Serena has learned to live with her past, locking her secrets and nightmares deep inside her. But when her boyfriend of six years abruptly leaves her, she’s catapulted back into pain, nursing a broken heart. When indulging in mountains of chocolate doesn’t work, Serena decides the best way to deal with her shattered heart is to indulge in something else. A rebound . . .
The night she swaps her usual Sprite for tequila, she meets James. The encounter is breathtaking.
And best not repeated.
James is a successful entrepreneur in Silicon Valley. A man who has amassed a fortune by taking risks. A man who has shunned commitment completely, and still does. He’s the exact opposite of Serena. But sometimes opposites attract. Sometimes they give in to burning passion. Sometimes opposites are perfect for each other.
James is everything her damaged soul could want. His kisses are intoxicating, his touch out of this world. He makes her forget. He grants her peace from her pain. But as they grow closer, Serena discovers she isn’t the only one with a past. James carries the scars of a past much darker than hers. One that has left him damaged, hurt, and wary of love. A past that gives him the power to shatter her.
Now James and Serena must find a way to mend one another. Or risk losing each other forever.
There are three reasons tequila is my new favorite drink.
One: my ex-boyfriend hates it.
Two: downing a shot looks way sexier than sipping my usual Sprite.
Three: it might give me the courage to do something my ex-boyfriend would hate even more than tequila—getting myself a rebound.
“You need someone hot, hot, hot,” my best friend Jess says, plunking her glass on the sleek counter and beckoning the bartender to prepare another round.
I grimace as the last drops of liquor burn my throat. “Define hot.”
“Tall, tan, six-pack.” She spins on her bar stool, turning toward the buzzing room.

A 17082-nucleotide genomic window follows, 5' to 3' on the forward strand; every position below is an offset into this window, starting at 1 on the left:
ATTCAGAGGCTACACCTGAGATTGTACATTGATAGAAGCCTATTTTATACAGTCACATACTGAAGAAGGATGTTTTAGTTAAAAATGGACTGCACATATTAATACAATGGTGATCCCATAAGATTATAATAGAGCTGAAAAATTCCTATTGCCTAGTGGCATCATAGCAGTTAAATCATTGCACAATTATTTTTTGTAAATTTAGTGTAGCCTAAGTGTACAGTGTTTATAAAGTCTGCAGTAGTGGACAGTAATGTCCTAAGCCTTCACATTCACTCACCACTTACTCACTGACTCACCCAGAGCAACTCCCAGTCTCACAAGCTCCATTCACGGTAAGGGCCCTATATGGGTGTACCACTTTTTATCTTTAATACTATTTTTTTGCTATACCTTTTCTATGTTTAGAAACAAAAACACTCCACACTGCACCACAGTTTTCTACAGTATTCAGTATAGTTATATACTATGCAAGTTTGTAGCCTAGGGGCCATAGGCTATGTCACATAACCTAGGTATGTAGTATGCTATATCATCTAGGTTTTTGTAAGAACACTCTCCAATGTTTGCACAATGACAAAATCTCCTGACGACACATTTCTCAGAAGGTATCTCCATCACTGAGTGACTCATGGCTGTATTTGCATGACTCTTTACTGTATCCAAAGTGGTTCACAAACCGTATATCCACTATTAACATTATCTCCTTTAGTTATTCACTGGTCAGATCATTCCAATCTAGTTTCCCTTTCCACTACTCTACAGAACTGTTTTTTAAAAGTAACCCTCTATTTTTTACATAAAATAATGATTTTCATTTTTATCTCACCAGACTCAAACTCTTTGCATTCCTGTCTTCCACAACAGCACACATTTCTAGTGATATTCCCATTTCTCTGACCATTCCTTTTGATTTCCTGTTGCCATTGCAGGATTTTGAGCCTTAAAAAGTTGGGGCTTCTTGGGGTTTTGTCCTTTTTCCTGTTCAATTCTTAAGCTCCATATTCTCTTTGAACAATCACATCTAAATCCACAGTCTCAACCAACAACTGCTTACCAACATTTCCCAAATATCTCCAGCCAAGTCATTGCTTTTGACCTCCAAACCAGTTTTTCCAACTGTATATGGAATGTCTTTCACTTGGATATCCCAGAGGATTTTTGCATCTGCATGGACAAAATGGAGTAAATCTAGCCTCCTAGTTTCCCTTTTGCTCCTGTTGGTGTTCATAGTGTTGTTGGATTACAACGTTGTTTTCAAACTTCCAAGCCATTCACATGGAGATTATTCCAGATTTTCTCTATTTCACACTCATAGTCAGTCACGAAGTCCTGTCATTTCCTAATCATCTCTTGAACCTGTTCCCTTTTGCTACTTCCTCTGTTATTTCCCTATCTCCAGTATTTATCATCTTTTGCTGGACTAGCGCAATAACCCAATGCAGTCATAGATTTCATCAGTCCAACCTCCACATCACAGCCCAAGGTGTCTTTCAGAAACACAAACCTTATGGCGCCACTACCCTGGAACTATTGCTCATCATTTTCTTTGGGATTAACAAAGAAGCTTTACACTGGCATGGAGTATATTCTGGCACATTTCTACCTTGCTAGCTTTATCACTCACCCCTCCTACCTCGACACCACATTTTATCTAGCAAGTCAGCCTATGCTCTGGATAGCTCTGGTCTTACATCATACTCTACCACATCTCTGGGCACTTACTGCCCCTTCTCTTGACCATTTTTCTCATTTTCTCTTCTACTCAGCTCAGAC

“Every polo player at Stanford fits that description,” I say.
She bursts into a torrent of giggles that makes me wonder if I shouldn’t accidentally-on-purpose knock over the fresh round of shots the bartender sets in front of me, or my big night might just end up with me carrying an incoherent Jess to our apartment, as usual.
“Stanford’s entire team is here. Have your pick, Serena.”
I twirl around, facing a sea of people. Of course the entire team is here. Almost every Stanford student is here tonight. Who would miss the first bash of the summer term? For Jess and me, it’s the last first bash ever, since we are graduating in a few months. I push my chest forward, the way Jess does it, fully aware that I won’t have nearly the same effect she has. My black tank top, which she insisted I wear, doesn’t do me justice, revealing far too much of my barely-there cleavage, despite the definitely-there Victoria’s Secret push-up bra.
Jess twirls a blonde strand of her hair between her fingers, looking around with a confidence that can be neither replicated nor simulated. I take a deep breath and push the curtain of my black hair behind my shoulder. One look at the polo team and I know this was a bad, bad idea. The prospect of talking to one of those over-tanned giants, let alone flirting, has me hyperventilating. I don’t know how to flirt. Last time I did it I was a high school junior, and I sucked at it. Also, I thought I would never have to do it again. But six years later, Michael decided his Australian coworker’s seemingly endless legs were not to be resisted anymore, so here I am, a college senior, facing my most daunting exam yet.
I better not fail.